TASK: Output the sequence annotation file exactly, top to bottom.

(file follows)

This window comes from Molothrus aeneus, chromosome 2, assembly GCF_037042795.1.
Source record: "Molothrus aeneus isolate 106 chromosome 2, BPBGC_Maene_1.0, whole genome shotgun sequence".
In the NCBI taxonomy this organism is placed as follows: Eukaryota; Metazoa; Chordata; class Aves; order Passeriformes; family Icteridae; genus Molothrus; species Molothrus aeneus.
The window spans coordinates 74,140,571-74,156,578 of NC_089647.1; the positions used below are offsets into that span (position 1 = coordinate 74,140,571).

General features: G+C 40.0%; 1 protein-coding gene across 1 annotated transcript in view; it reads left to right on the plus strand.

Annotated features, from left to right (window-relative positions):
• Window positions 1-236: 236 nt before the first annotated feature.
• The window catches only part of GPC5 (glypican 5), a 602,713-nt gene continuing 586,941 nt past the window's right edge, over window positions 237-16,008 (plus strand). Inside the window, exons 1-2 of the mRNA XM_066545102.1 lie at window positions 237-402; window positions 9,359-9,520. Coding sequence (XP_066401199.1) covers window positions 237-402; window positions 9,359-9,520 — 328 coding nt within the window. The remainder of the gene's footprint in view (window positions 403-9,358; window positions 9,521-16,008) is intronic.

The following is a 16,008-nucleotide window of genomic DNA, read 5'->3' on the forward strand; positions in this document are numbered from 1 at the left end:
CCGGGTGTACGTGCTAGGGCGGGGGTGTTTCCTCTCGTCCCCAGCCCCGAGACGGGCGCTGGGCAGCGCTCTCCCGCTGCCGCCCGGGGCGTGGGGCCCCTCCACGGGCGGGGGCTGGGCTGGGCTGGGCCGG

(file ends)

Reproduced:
This window comes from Molothrus aeneus, chromosome 2, assembly GCF_037042795.1.
Source record: "Molothrus aeneus isolate 106 chromosome 2, BPBGC_Maene_1.0, whole genome shotgun sequence".
In the NCBI taxonomy this organism is placed as follows: Eukaryota; Metazoa; Chordata; class Aves; order Passeriformes; family Icteridae; genus Molothrus; species Molothrus aeneus.
The window spans coordinates 74,140,571-74,156,578 of NC_089647.1; the positions used below are offsets into that span (position 1 = coordinate 74,140,571).

General features: G+C 40.0%; 1 protein-coding gene across 1 annotated transcript in view; it reads left to right on the plus strand.

Annotated features, from left to right (window-relative positions):
• Window positions 1-236: 236 nt before the first annotated feature.
• The window catches only part of GPC5 (glypican 5), a 602,713-nt gene continuing 586,941 nt past the window's right edge, over window positions 237-16,008 (plus strand). Inside the window, exons 1-2 of the mRNA XM_066545102.1 lie at window positions 237-402; window positions 9,359-9,520. Coding sequence (XP_066401199.1) covers window positions 237-402; window positions 9,359-9,520 — 328 coding nt within the window. The remainder of the gene's footprint in view (window positions 403-9,358; window positions 9,521-16,008) is intronic.

The following is a 16,008-nucleotide window of genomic DNA, read 5'->3' on the forward strand; positions in this document are numbered from 1 at the left end:
CCGGGTGTACGTGCTAGGGCGGGGGTGTTTCCTCTCGTCCCCAGCCCCGAGACGGGCGCTGGGCAGCGCTCTCCCGCTGCCGCCCGGGGCGTGGGGCCCCTCCACGGGCGGGGGCTGGGCTGGGCTGGGCCGG